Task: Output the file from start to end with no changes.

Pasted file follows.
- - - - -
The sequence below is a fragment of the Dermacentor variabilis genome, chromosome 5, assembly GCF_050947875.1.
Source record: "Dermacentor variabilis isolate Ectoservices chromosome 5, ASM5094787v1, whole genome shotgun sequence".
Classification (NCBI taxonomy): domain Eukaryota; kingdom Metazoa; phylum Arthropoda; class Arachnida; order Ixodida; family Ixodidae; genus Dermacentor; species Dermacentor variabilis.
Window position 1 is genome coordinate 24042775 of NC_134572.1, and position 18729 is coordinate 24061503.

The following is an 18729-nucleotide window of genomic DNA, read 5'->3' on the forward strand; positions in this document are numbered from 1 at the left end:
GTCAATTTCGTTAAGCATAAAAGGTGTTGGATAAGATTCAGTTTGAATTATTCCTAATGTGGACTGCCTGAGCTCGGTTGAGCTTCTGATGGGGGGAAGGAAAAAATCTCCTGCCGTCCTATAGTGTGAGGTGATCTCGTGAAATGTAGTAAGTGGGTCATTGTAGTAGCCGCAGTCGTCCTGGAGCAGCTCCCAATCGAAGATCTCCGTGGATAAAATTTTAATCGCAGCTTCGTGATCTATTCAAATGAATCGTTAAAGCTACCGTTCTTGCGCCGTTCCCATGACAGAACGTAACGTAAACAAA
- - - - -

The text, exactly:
The sequence below is a fragment of the Dermacentor variabilis genome, chromosome 5, assembly GCF_050947875.1.
Source record: "Dermacentor variabilis isolate Ectoservices chromosome 5, ASM5094787v1, whole genome shotgun sequence".
Classification (NCBI taxonomy): domain Eukaryota; kingdom Metazoa; phylum Arthropoda; class Arachnida; order Ixodida; family Ixodidae; genus Dermacentor; species Dermacentor variabilis.
Window position 1 is genome coordinate 24042775 of NC_134572.1, and position 18729 is coordinate 24061503.

The following is an 18729-nucleotide window of genomic DNA, read 5'->3' on the forward strand; positions in this document are numbered from 1 at the left end:
GTCAATTTCGTTAAGCATAAAAGGTGTTGGATAAGATTCAGTTTGAATTATTCCTAATGTGGACTGCCTGAGCTCGGTTGAGCTTCTGATGGGGGGAAGGAAAAAATCTCCTGCCGTCCTATAGTGTGAGGTGATCTCGTGAAATGTAGTAAGTGGGTCATTGTAGTAGCCGCAGTCGTCCTGGAGCAGCTCCCAATCGAAGATCTCCGTGGATAAAATTTTAATCGCAGCTTCGTGATCTATTCAAATGAATCGTTAAAGCTACCGTTCTTGCGCCGTTCCCATGACAGAACGTAACGTAAACAAA